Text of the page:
• on the other hand if the sample is large, the sum of the errors will go closer to zero, even if it will have zero probability t be exactly $0$.

What does a statistician? He is correctly assuming that the random variables are distributed as $Normal(\mu, \sigma^2)$ an he ask what is the value of $\mu$. What he has is the sample observations $y_i$. He wisely thinks that a good estimator of $\mu$ would be the sample mean: $$\hat{\mu} = \frac{1}{n}\sum_{i=1}^{n}y_i$$ This is actually a really good estimator, unbiased, efficient and so on. So he computes it and he get $\hat{\mu}=50.1$. Notice that the estimated values is different than the real unknown value $\mu = 50$. This is normal and it happens for the same reason why the sum of errors has zero probability to be equal with $0$. Intuitively you can think that the errors which happens produce errors in estimation.

The residual errors can now be computed as $$e_i = y_i - \hat{\mu} = \{-1.1, 1.0, -2.3, 2.0, 0.4\}$$.

You can check now and see that the sum of residual errors is $0$. Why is that? It is because of the way the estimator is build. Let's see:

$$\sum_{i=1}^{n} e_i = \sum_{i=1}^{n} (y_i - \hat{\mu}) = \sum_{i=1}^{n}y_i - n \hat{\mu} = \sum_{i=1}^{n}y_i - n \frac{1}{n}\sum_{i=1}^{n}y_i = 0$$

So, by the way we constructed the esimator the residuals are zero. Because the sum is $0$ we state that the residuals are not independent. This can be checked simply by noticing that if you knew the values of the first $n-1$ residuals, than the value of the last residual is precisely the negative sum of the previous residuals. The last residual does not have a chance to be something else, so it is not independent, its value depends on others.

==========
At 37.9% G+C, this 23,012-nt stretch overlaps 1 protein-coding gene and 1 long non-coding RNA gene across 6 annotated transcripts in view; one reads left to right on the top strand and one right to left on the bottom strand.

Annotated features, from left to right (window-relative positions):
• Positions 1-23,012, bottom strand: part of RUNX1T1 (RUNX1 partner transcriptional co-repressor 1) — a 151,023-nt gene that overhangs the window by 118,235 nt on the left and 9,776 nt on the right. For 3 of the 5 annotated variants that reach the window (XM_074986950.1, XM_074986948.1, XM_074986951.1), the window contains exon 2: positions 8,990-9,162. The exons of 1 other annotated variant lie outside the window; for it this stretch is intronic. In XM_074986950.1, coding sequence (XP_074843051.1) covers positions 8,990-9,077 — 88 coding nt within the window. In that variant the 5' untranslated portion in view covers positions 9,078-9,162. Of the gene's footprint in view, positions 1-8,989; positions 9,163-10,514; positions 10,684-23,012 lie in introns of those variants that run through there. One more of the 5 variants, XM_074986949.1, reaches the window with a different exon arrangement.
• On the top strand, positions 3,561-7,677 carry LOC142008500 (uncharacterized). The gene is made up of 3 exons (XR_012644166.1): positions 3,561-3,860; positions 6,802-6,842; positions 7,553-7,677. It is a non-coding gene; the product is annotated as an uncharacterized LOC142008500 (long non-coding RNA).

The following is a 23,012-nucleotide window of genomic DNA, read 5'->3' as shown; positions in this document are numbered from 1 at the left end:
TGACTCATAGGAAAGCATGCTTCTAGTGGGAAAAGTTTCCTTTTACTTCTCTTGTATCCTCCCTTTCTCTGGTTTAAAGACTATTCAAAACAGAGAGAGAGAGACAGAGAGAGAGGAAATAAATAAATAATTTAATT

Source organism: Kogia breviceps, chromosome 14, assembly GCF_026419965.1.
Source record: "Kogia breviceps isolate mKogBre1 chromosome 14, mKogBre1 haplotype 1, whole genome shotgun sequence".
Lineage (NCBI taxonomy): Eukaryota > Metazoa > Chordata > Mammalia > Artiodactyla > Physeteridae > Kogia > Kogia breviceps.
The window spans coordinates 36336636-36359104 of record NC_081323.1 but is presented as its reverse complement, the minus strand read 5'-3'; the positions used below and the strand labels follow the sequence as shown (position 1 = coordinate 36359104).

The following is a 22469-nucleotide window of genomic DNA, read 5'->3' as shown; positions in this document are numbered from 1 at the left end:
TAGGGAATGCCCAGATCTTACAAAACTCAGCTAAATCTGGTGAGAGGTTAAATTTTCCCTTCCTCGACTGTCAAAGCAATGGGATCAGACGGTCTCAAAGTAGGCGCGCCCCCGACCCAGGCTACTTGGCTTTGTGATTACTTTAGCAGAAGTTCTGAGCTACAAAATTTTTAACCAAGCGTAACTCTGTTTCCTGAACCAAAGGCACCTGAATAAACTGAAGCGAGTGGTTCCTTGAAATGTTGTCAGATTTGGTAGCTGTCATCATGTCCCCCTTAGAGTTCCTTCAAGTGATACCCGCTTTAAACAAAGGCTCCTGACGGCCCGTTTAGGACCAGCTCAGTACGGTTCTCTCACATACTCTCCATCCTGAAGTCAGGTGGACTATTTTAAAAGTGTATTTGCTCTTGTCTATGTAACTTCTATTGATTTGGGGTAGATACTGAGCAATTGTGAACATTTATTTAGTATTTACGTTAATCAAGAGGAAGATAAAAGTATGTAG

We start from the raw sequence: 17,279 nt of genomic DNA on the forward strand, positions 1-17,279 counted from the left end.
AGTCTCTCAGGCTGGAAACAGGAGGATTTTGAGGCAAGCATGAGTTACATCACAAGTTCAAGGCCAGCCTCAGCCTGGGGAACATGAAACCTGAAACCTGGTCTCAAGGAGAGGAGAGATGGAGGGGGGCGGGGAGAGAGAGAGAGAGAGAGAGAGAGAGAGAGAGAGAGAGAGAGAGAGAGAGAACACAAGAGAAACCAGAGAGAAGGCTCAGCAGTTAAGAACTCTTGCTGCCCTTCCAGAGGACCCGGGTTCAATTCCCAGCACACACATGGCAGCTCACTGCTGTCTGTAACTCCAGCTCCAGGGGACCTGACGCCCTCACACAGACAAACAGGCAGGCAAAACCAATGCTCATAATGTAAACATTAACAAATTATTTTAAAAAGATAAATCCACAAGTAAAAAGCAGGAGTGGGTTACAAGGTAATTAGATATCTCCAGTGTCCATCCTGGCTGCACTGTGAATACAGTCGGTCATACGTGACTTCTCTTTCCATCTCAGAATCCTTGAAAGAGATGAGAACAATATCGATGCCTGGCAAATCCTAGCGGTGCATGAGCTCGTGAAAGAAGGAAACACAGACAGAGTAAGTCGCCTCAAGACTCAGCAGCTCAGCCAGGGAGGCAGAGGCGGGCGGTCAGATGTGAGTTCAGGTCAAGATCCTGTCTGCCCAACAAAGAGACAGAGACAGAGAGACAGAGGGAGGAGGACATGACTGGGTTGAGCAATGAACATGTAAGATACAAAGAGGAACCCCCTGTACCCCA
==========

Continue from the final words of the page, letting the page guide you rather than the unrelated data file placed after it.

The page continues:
Now another trick. This is always true? Well, this is not always true, and I think the statement from wikipedia that the sum of residuals is zero is not correct, in the sense that it does not state that this happens in that specific context.

Consider the following procedure. The statistician which estimates the mean $\mu$ does not use the sample mean, but sample median. It is still a good estimator, not as efficient as sample mean, but with enough samples it is robust and work as well. Because of the way the sample median is computed, the sum of the residuals will NOT be zero.

So the conclusion is that the statement: Note that the sum of the residuals within a random sample is necessarily zero, and thus the residuals are necessarily not independent. is valid only for this specific case, of using sample mean to estimate the real mean. Of course, it is valid also in other situations, depending on the way how estimators are formulated. The point is that it is not always true.

$\endgroup$
1
  • $\begingroup$ First of all... Very thankful for such a precise answer. Just needed one more help... In your example you have an expected value. What if you don't have that. Like if I have population of 125 samples only and I took a random sample of 25. now while calculating statistical error should I take mean of complete population or mean of sample only $\endgroup$
    – user171119
    Jul 28 '17 at 18:26
1
$\begingroup$

Note: I have more to say about this, but right now I am struggling to think of ways to explain it clearly, and would like to pause so you can give me feedback about what parts of this answer do or do not make sense to you, so I can change the parts currently within the answer, and plan to better write the remaining parts of the answer so you hopefully understand them.